Friday, January 29, 2016

Fred Thompson: Why Are State Corporate Income Taxes Disappearing?

Fred Thompson checks in with the first of a two-part post.  I'll post the second one next week.

They are.

But why? The easiest explanation to discard is that, in a race to the bottom, states have reduced corporate income-tax (SCIT) rates. They haven’t. Marginal SCIT rates have been more or less constant for more than 30 years.

Me? I attribute the decline in SCIT to increased tax avoidance/evasion. Tax avoidance/evasion isn’t a new enterprise, but its direction and focus changed dramatically after 1980 and it has been growing in size and sophistication ever since. The simple fact is that it is ridiculously easy for multi-state businesses to shelter profits from SCITs, reporting them where state corporate income-tax rates are low (in states like Nevada or Washington) and avoiding them in high-tax states (like Pennsylvania or Iowa). These days, this can be done with a couple of mouse clicks (and some accounting and legal legerdemain). Unfortunately, it’s hard to fix tax avoidance/evasion mechanisms or even say which ones matter most at the state level. Multi-state businesses are not required to publicly report the income taxes they pay in each state, just the total.

Many of our colleagues deny that the massive decline in the weight of state SCIT revenue (which is itself unquestioned) is due to increased tax avoidance/evasion. They note that enactment of the pass-through provision in 1986 and its subsequent expansions have fundamentally transformed the business landscape in America, leading to a decline in C-corporations relative to pass-through businesses.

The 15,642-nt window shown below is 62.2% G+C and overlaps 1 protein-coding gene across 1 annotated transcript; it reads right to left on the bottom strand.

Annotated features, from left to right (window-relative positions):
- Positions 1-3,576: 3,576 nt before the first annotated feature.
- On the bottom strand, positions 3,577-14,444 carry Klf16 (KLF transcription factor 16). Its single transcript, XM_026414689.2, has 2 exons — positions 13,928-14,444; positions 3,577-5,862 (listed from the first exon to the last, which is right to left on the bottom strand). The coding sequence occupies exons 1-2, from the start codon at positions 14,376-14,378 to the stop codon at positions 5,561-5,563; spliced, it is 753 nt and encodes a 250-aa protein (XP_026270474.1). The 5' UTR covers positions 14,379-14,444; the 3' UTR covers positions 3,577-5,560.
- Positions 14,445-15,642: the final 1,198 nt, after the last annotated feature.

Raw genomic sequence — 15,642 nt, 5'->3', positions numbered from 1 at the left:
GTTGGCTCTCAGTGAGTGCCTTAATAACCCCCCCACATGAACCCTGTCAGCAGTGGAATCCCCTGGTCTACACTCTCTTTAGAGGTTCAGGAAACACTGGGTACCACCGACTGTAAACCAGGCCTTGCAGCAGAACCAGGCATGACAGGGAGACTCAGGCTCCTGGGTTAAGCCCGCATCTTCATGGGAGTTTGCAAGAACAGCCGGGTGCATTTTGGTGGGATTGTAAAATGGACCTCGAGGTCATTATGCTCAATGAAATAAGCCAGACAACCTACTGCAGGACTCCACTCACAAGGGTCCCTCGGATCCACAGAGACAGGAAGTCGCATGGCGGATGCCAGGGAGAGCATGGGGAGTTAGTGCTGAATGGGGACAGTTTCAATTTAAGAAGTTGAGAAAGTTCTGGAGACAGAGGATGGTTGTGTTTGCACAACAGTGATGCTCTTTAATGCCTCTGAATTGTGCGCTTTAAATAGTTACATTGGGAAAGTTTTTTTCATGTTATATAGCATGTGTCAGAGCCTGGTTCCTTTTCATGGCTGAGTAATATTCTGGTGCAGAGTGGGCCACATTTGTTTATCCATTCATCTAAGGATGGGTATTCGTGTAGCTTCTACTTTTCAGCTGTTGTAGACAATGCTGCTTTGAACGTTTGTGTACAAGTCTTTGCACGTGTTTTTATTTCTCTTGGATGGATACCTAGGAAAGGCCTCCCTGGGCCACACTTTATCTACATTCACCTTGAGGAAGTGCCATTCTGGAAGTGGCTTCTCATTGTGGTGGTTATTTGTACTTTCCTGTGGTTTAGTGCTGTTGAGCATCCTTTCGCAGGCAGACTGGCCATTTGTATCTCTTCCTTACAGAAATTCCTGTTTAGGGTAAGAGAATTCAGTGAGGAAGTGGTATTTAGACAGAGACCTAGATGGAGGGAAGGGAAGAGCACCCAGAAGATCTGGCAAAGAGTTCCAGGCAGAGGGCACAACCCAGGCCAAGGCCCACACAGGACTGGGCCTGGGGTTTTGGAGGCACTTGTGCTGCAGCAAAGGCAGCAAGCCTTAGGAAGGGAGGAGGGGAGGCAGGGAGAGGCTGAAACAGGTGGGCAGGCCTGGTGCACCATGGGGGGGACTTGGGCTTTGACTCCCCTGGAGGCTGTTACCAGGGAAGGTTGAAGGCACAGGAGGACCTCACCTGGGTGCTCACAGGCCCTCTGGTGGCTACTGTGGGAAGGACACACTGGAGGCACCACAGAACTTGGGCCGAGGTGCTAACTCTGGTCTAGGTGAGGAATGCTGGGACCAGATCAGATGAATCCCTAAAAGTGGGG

Under the U.S. tax code the profits (income) of publically held or C-corps are taxed twice, first through corporate income taxes and then again through personal income taxes on dividends and capital gains. Other businesses – individually, family, or employee owned – are all eligible for pass-through status, meaning that their income passes directly to their owners’ personal income tax returns, as are most partnerships (these businesses are not necessarily small; there are nearly 1,000 of them in Oregon with over 100 employees).  As a result, the owners (shareholders) of C corps tend to pay higher tax rates on their businesses’ profits than do the owners of other businesses. That is generally also true at the state level. It is almost certainly the case in Oregon.

Consequently, pass-through businesses now account for more than 50 percent of all business income in the U.S., triple what it was in 1986. In fact, there are only about 3,500 large publicly traded companies in the U.S., down from more than 5,000 in the mid-80s. This goes a long way to explaining the relative decline in the importance of the federal corporate income tax vis รก vis personal income tax receipts.